Night Lights: Summer triangle lights way to winter

By Andy Veh, for the Redoubt Reporter

Compared to September, the scene in the night sky has shifted somewhat toward the east, with Bootes setting in the northeast. Its brightest star, Arcturus, can be seen in the early evening on the northeastern horizon.

Prominent constellations and stars this month are the Big Dipper low in the sky, and the Little Dipper (part of Ursa Major) high in the north, Cygnus with Deneb, Lyra with Vega, and Aquila with Altair still high in the west. These three stars form the summer triangle. It’s perhaps comforting in Alaska that we can see this summer triangle all winter along, albeit on the horizon.

Cassiopeia appears overhead, near the zenith, and Pegasus’ square/diamond is high in the south. Very late in the evening Orion rises with Betelgeuse and Rigel in the east, following Taurus with Aldebaran and the Pleiades star cluster.

Mercury, Venus and Saturn are not visible this month because they are setting and rising at about the same time as the sun.

Jupiter rises in the east between 10 and 11 p.m. Due to its glaring brightness, you can’t miss it. Jupiter will be visible during the late evening and into dawn all month and all evening during the entire winter. The third quarter moon joins the giant planet Oct. 24 and 25.

Mars rises in the east around 2 a.m. The moon’s waning crescent joins the red planet Oct. 1 and Oct. 29. The most exciting pairing, though, is that of Mars and Leo’s Regulus on and around Oct. 15, as Mars passed the star within just one degree. Both of them are equally bright as seen from Earth, though Mars, at 200 million miles, is much closer than the star, at 450 trillion miles. Thus, Regulus being a star is truly much, much brighter than the planet, as Mars is just reflecting our star’s (i.e. the sun’s) light. Furthermore, during October, Mars is moving right to left past Regulus, and through its constellation Leo, the lion, mostly near its front paw. That shows that planets indeed move — and that’s what the name planet means, a “wanderer.”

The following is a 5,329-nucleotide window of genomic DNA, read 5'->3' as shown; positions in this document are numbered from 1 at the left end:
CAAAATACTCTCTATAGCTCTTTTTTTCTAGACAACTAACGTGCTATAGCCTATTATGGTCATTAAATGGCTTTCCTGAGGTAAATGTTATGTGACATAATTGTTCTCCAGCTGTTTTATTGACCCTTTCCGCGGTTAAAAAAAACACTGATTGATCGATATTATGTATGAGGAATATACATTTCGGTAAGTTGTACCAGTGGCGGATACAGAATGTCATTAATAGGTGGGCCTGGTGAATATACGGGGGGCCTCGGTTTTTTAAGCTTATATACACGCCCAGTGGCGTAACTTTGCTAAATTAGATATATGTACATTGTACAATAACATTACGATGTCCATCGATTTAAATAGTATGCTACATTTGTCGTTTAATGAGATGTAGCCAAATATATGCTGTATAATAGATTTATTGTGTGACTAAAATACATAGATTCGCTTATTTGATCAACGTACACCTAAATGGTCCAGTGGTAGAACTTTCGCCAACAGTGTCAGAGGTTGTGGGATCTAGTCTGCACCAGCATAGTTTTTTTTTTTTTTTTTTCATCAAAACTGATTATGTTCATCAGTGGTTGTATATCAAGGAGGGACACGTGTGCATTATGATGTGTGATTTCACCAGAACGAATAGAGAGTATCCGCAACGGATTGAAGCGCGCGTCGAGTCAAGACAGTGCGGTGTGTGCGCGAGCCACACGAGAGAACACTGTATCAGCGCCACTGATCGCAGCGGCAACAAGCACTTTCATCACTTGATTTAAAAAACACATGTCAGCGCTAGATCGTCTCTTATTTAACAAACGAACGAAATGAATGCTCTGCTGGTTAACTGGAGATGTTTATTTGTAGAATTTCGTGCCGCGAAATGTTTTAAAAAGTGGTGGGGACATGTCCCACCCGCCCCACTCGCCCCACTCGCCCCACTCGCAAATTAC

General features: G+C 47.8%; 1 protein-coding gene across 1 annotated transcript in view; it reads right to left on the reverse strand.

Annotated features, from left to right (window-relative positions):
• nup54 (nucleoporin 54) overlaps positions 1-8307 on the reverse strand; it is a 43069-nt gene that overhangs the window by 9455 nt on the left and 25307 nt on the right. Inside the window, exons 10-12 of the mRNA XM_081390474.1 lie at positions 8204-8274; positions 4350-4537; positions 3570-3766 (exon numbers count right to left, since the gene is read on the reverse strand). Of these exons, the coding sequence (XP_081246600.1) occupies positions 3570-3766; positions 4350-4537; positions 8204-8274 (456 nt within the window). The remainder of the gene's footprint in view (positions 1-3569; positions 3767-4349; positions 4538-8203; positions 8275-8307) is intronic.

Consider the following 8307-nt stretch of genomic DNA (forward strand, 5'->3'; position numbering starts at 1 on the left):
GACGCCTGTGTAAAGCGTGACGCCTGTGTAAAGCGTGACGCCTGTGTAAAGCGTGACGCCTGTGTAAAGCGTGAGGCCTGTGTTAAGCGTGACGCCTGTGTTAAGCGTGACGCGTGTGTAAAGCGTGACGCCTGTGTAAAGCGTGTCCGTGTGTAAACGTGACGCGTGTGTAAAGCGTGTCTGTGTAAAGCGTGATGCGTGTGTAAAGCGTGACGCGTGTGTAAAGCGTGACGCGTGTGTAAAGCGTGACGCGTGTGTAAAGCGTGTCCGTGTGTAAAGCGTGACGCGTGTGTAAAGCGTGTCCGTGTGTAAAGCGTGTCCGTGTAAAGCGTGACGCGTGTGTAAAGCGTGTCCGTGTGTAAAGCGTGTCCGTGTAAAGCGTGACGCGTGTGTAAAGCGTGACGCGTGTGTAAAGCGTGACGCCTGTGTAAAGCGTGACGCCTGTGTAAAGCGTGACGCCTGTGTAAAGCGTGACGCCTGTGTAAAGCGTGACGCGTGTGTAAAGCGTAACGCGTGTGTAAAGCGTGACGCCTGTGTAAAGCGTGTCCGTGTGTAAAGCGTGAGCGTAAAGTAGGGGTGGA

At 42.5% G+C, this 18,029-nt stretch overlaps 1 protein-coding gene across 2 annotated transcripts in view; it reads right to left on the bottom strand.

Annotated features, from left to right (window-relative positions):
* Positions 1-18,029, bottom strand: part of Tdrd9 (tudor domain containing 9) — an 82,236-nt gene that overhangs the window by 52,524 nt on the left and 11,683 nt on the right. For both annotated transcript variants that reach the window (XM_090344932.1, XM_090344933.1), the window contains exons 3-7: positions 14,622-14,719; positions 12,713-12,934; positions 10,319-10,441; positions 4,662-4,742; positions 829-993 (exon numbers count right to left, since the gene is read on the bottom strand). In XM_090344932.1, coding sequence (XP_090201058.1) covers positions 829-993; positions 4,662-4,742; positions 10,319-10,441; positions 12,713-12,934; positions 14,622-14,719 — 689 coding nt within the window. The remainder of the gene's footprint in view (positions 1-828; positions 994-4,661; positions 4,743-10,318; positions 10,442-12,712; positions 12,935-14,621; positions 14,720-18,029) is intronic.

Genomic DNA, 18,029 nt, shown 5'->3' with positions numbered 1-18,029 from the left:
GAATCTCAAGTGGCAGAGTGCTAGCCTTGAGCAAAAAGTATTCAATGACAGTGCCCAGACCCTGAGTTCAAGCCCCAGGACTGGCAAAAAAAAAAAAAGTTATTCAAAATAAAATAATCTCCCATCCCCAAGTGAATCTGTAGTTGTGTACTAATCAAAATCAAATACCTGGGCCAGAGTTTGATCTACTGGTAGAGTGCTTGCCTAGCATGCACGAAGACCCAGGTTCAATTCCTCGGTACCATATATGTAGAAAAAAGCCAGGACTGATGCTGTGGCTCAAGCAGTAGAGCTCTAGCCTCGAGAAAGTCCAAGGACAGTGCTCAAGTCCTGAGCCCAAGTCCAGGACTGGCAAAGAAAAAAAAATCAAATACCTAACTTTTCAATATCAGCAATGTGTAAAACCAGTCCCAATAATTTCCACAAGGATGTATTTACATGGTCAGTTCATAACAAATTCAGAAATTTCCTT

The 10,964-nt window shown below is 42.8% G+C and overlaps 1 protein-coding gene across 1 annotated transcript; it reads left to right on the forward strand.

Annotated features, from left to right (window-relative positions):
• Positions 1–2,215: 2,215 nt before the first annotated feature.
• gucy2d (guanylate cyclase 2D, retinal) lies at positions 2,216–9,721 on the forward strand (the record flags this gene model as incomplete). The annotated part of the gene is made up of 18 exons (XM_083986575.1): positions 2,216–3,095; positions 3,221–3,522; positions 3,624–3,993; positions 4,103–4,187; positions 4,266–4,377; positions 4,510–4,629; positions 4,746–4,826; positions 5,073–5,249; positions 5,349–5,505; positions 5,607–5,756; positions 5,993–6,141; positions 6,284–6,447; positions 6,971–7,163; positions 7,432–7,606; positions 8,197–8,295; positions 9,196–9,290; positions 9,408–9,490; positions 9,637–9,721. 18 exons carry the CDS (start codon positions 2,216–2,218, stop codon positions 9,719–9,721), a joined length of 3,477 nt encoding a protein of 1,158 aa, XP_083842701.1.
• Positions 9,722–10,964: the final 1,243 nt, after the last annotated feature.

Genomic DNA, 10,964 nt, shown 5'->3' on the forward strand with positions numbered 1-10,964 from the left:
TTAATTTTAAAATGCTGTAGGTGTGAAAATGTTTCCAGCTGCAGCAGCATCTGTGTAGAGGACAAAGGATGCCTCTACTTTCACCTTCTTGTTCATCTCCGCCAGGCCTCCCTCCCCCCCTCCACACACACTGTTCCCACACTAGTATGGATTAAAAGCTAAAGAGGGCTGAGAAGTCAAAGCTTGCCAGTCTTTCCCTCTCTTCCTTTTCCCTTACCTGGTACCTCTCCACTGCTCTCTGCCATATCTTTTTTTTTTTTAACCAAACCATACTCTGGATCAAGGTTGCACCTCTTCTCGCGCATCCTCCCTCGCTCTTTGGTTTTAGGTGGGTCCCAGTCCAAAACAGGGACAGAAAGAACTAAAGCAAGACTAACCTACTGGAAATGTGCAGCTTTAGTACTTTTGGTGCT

If you’re an early riser and look south at any time before dawn, you will see, from west to east, red Aldebaran in Taurus, bright Jupiter, then Mars and/or Regulus in Leo.

Uranus and Neptune are still visible. The best way of finding them is using a finder chart (such as in the February issue of Sky & Telescope,, then to star hop with stable binoculars (I recommend propping your elbows on a car’s roof).

This month’s issue of Astronomy magazine contains a cover story about the “top 10 exoplanets.” The top-10 list includes the closest (four light years), fastest (600,000 mph, a six-hour orbit), hottest (12,500 degrees Fahrenheit), least massive (0.44 Warth masses), oldest (13 billion years) planets, and the ones with the longest orbit (900 years), with most planets (three) in the habitable zone, the planet with the most host stars (four), a planet with possible layers of diamond and graphite, and planets orbiting pulsars (they apparently survived the supernova explosions).

Until about 1992, only nine planets had been known — the ones in our solar system. Twenty years ago detection methods had become so sensitive that, in our galaxy, planets orbiting other stars could be discovered.

The most prominent method uses the Doppler effect (which is also popular among law enforcement to catch speeders) — the spectral lines of a star shift to a higher or lower frequency when that star is approaching or receding. It would do so periodically if a planet orbiting it kept tugging at it. (Radar speed guns use the frequency shift of micro- or radiowaves to compute a vehicle’s speed.)

The star’s velocity, computed from the frequency shift, combined with the period of its wobble yields the minimum mass of the orbiting planet. The more massive that planet is, the better the effect shows up, hence most exoplanets discovered so far are the size of Jupiter or Saturn.

As of Monday, 997 extrasolar planets have been discovered. At the current rate there should be newspaper headlines around Sept. 29 announcing the 1,000th.

For lots more data, check

Andy Veh is an associate professor of physics, math and astronomy at Kenai Peninsula College.


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